1933 Aston Martin 12/50hp '2nd Series' Tourer  Chassis no. D3/249/L Engine no. D-3-249
Lot 451
1933 1½-Litre Aston Martin 12/50hp '2nd Series' Tourer Chassis no. D3/249/L Engine no. D-3-249
£80,000 - 120,000
US$ 130,000 - 190,000

Lot Details
1933 Aston Martin 12/50hp '2nd Series' Tourer  Chassis no. D3/249/L Engine no. D-3-249 1933 Aston Martin 12/50hp '2nd Series' Tourer  Chassis no. D3/249/L Engine no. D-3-249 1933 Aston Martin 12/50hp '2nd Series' Tourer  Chassis no. D3/249/L Engine no. D-3-249 1933 Aston Martin 12/50hp '2nd Series' Tourer  Chassis no. D3/249/L Engine no. D-3-249 1933 Aston Martin 12/50hp '2nd Series' Tourer  Chassis no. D3/249/L Engine no. D-3-249 1933 Aston Martin 12/50hp '2nd Series' Tourer  Chassis no. D3/249/L Engine no. D-3-249 1933 Aston Martin 12/50hp '2nd Series' Tourer  Chassis no. D3/249/L Engine no. D-3-249
1933 1½-Litre Aston Martin 12/50hp '2nd Series' Tourer
Coachwork by Enrico Bertelli

Registration no. CMF 645
Chassis no. D3/249/L
Engine no. D-3-249

Footnotes

  • Manufactured by Robert Bamford and Lionel Martin, the first Aston-Martins (the hyphen is correct for the period) rapidly established a reputation for high performance and sporting prowess in the years immediately following The Great War. Unfortunately, the management's concentration on motor sport, while accruing invaluable publicity, distracted it from the business of manufacturing cars for sale, the result being a mere 50-or-so sold by 1925 when the company underwent the first of what would be many changes of ownership.
    The foundations were laid for the commencement of proper series production with the formation of Aston Martin Motors Ltd in 1926 under the stewardship of Augustus 'Bert' Bertelli and William Renwick. Bertelli was an experienced automobile engineer, having designed cars for Enfield & Allday, and an engine of his design - an overhead-camshaft four-cylinder of 1,492cc - powered the new 11.9hp Aston, known also as the '12/50' or '1½-Litre'. Built at the firm's new Feltham works, the first 'new generation' Aston Martins were displayed at the 1927 London Motor Show at Olympia. These new Astons were available on long and short chassis, the former being reserved for saloons and tourers and the latter for the sports models.
    Like his predecessors, 'Bert' Bertelli understood the effect of competition success on Aston Martin sales and sanctioned the construction of two works racers for the 1928 season. Based on the 1½-litre road car, the duo featured dry-sump lubrication – a feature that would stand them in good stead in long distance sports car events – and this was carried over to the International sports model, newly introduced for 1929. Built in two wheelbase lengths, the International was manufactured between 1929 and 1932, mostly with bodies by Augustus's brother Enrico 'Harry' Bertelli.
    The 'Le Mans' label was first applied to the competition version of the (1st Series) International following Aston's class win and 5th place overall in the 1931 Le Mans race. This conceit was fully justified when the model placed 5th and 7th in the 1932 race and collected the Rudge-Whitworth Biennial Cup. It may, in fact, be the first car named after the Le Mans Race, although many others have since followed Aston Martin's example.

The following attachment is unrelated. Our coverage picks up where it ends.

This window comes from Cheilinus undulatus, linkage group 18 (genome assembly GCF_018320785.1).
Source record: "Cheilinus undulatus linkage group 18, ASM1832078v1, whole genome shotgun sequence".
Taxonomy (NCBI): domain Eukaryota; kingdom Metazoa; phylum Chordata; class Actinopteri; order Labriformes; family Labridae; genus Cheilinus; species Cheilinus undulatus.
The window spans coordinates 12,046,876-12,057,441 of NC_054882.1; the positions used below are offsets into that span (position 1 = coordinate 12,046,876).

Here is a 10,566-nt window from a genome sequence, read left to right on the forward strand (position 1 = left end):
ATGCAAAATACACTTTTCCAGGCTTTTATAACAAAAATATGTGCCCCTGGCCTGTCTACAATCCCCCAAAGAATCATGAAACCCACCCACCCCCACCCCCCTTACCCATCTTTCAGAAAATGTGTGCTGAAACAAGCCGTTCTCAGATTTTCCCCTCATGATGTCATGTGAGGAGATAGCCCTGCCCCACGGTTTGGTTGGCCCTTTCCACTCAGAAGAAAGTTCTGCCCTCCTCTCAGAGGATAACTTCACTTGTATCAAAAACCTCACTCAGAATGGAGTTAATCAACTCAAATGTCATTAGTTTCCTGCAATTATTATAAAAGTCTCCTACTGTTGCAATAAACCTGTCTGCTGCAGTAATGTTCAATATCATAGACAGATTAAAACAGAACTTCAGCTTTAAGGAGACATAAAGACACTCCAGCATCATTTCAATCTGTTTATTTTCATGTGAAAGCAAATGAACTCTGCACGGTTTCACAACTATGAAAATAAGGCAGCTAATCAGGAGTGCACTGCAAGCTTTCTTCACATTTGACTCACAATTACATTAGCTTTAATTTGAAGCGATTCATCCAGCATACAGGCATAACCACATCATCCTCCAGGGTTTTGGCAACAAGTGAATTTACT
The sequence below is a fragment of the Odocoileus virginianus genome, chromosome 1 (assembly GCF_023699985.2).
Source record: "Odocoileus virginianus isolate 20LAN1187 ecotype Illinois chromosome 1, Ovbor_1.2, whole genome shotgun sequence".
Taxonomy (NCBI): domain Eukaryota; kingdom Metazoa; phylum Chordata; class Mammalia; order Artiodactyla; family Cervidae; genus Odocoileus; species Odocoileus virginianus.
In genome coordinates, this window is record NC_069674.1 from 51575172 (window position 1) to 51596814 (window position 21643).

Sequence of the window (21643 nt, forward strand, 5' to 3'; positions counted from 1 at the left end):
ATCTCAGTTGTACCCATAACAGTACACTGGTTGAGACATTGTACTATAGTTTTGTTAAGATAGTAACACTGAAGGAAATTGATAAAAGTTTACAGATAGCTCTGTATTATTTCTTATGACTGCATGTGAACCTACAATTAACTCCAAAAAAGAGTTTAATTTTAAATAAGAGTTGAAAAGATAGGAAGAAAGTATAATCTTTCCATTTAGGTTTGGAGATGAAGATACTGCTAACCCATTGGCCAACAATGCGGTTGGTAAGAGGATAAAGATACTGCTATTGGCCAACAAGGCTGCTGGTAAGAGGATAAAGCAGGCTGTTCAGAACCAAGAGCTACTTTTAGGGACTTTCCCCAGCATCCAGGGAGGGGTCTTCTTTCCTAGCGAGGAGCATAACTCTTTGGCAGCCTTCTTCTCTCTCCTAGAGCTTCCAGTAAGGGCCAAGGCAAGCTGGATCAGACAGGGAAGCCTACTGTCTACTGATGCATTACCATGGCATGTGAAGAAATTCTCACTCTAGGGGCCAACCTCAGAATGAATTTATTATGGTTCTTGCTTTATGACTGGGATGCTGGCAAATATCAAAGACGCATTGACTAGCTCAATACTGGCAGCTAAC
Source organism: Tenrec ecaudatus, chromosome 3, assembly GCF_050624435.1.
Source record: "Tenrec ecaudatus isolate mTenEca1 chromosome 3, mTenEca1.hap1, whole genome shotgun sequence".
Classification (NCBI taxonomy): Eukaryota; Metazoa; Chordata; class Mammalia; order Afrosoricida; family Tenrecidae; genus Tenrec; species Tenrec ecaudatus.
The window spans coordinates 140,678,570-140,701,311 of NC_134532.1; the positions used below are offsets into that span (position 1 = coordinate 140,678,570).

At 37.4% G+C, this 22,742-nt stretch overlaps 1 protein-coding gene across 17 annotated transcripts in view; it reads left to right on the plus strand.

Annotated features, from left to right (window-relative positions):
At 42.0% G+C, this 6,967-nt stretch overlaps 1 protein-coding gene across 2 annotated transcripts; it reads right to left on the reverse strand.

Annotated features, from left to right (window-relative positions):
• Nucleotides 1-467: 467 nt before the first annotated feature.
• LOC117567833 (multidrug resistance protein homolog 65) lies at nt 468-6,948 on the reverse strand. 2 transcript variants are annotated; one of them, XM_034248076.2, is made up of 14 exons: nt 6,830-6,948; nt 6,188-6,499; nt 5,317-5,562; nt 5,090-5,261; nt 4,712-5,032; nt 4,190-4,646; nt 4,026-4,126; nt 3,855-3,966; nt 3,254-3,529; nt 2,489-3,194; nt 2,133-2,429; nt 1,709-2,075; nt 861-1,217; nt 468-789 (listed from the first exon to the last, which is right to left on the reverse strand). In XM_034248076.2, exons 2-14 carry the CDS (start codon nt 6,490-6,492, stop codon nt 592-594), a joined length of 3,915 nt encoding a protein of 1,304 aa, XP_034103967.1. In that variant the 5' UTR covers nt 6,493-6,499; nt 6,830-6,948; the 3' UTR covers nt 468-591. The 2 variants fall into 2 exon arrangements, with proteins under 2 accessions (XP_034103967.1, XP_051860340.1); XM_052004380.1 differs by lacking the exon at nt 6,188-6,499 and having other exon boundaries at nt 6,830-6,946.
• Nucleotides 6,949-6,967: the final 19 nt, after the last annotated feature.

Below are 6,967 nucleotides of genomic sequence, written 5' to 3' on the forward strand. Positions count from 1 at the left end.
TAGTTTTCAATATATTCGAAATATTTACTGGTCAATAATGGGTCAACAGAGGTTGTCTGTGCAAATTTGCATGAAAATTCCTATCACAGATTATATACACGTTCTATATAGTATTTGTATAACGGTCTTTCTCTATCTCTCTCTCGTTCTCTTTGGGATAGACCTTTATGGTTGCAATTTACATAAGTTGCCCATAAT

The early 1930s was a period of economic recession and with sales of expensive quality cars falling off, some serious rethinking had to be done at Feltham. The prudent decision was taken to redesign the chassis using proprietary components to reduce cost. A Laycock gearbox was adopted, mounted in unit with the engine, and the worm drive rear axle, which had never been completely satisfactory, was replaced by an ENV spiral bevel. There was a redesigned chassis frame and many other modifications resulting in what was virtually a new car, although it carried the same coachwork. The original line-up of what would become known as the '2nd Series' did not last long, disappearing from the range towards the end of 1933, by which time the chassis numbers were being suffixed 'L' or 'S' depending on length.
    One of only 20 produced, 'CMF 645' is believed to be the only original 12/50 tourer still in existence. This matching-numbers car has the longer (10') wheelbase and has been fitted from new with the Le Mans-type spiral bevel axle, centre throttle and gearchange. The Aston had enjoyed four owners before its acquisition in 1950 by a motor engineer, who installed an ENV pre-selector gearbox, painted the car green and fitted a hood. When he sold the car in 1980 it was bought as a 21st birthday present and later used as the new owner's wedding car. Work carried out during this period included an engine overhaul and an interior re-trim.
    In 2000 'CMF 645' was bought by current vendor. Since then the hood and side screens have been renewed and the car serviced by Andy Bell, who refitted the original close-ratio gearbox and installed a new clutch, etc. The engine has been rebuilt with all new internals by a local engineer, and the original aluminium body restored and repainted. Additional works included repairing and re-plating the radiator, rebuilding the wheels, and polishing the brake drums. The restoration has been carried out sympathetically while maintaining the originality of the car, which possesses a wonderful patina.
    'CMF 645' is finished in black with green leather interior and comes with old-style logbook, current MoT/tax and Swansea V5. Described as 'on the button' and ready to drive away, this charismatic 1930s tourer will surely reward its fortunate new owner with a delightful driving experience as well as the opportunity to continue the preservation an historically significant Aston Martin.
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